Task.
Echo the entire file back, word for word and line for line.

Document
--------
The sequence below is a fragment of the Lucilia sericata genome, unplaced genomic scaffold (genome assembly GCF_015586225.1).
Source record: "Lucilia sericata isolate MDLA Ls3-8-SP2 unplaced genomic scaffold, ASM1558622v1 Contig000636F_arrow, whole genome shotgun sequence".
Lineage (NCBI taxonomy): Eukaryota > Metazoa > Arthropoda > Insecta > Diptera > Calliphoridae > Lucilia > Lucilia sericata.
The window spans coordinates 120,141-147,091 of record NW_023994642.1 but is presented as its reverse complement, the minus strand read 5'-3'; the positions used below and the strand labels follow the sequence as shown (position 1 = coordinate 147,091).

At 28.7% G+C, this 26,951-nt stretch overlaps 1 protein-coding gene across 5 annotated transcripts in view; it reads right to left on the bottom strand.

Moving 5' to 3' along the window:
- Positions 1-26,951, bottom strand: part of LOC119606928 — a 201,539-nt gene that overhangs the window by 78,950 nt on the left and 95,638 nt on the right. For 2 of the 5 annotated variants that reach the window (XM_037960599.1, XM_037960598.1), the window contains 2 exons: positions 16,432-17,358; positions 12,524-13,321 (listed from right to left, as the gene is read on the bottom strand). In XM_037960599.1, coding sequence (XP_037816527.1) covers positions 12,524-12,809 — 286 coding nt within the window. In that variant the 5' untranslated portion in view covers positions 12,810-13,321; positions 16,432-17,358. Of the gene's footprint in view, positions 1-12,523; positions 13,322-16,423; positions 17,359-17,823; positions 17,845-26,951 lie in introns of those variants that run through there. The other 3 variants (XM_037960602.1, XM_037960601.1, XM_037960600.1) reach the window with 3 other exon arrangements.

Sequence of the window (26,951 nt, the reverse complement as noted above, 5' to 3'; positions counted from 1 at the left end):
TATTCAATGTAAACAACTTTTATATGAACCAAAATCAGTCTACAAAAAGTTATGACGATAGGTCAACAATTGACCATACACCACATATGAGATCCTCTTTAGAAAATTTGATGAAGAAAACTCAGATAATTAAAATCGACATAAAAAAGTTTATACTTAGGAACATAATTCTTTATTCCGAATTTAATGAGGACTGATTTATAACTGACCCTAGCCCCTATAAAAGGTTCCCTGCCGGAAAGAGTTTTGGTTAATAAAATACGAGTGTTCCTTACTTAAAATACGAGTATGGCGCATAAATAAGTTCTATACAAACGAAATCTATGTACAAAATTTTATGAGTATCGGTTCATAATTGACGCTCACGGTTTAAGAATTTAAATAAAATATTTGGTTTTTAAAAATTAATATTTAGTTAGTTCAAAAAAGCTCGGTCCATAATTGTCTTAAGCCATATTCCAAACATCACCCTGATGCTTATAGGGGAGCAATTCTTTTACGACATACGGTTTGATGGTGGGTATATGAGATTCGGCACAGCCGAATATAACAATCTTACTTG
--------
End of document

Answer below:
The sequence below is a fragment of the Lucilia sericata genome, unplaced genomic scaffold (genome assembly GCF_015586225.1).
Source record: "Lucilia sericata isolate MDLA Ls3-8-SP2 unplaced genomic scaffold, ASM1558622v1 Contig000636F_arrow, whole genome shotgun sequence".
Lineage (NCBI taxonomy): Eukaryota > Metazoa > Arthropoda > Insecta > Diptera > Calliphoridae > Lucilia > Lucilia sericata.
The window spans coordinates 120,141-147,091 of record NW_023994642.1 but is presented as its reverse complement, the minus strand read 5'-3'; the positions used below and the strand labels follow the sequence as shown (position 1 = coordinate 147,091).

At 28.7% G+C, this 26,951-nt stretch overlaps 1 protein-coding gene across 5 annotated transcripts in view; it reads right to left on the bottom strand.

Moving 5' to 3' along the window:
- Positions 1-26,951, bottom strand: part of LOC119606928 — a 201,539-nt gene that overhangs the window by 78,950 nt on the left and 95,638 nt on the right. For 2 of the 5 annotated variants that reach the window (XM_037960599.1, XM_037960598.1), the window contains 2 exons: positions 16,432-17,358; positions 12,524-13,321 (listed from right to left, as the gene is read on the bottom strand). In XM_037960599.1, coding sequence (XP_037816527.1) covers positions 12,524-12,809 — 286 coding nt within the window. In that variant the 5' untranslated portion in view covers positions 12,810-13,321; positions 16,432-17,358. Of the gene's footprint in view, positions 1-12,523; positions 13,322-16,423; positions 17,359-17,823; positions 17,845-26,951 lie in introns of those variants that run through there. The other 3 variants (XM_037960602.1, XM_037960601.1, XM_037960600.1) reach the window with 3 other exon arrangements.

Sequence of the window (26,951 nt, the reverse complement as noted above, 5' to 3'; positions counted from 1 at the left end):
TATTCAATGTAAACAACTTTTATATGAACCAAAATCAGTCTACAAAAAGTTATGACGATAGGTCAACAATTGACCATACACCACATATGAGATCCTCTTTAGAAAATTTGATGAAGAAAACTCAGATAATTAAAATCGACATAAAAAAGTTTATACTTAGGAACATAATTCTTTATTCCGAATTTAATGAGGACTGATTTATAACTGACCCTAGCCCCTATAAAAGGTTCCCTGCCGGAAAGAGTTTTGGTTAATAAAATACGAGTGTTCCTTACTTAAAATACGAGTATGGCGCATAAATAAGTTCTATACAAACGAAATCTATGTACAAAATTTTATGAGTATCGGTTCATAATTGACGCTCACGGTTTAAGAATTTAAATAAAATATTTGGTTTTTAAAAATTAATATTTAGTTAGTTCAAAAAAGCTCGGTCCATAATTGTCTTAAGCCATATTCCAAACATCACCCTGATGCTTATAGGGGAGCAATTCTTTTACGACATACGGTTTGATGGTGGGTATATGAGATTCGGCACAGCCGAATATAACAATCTTACTTG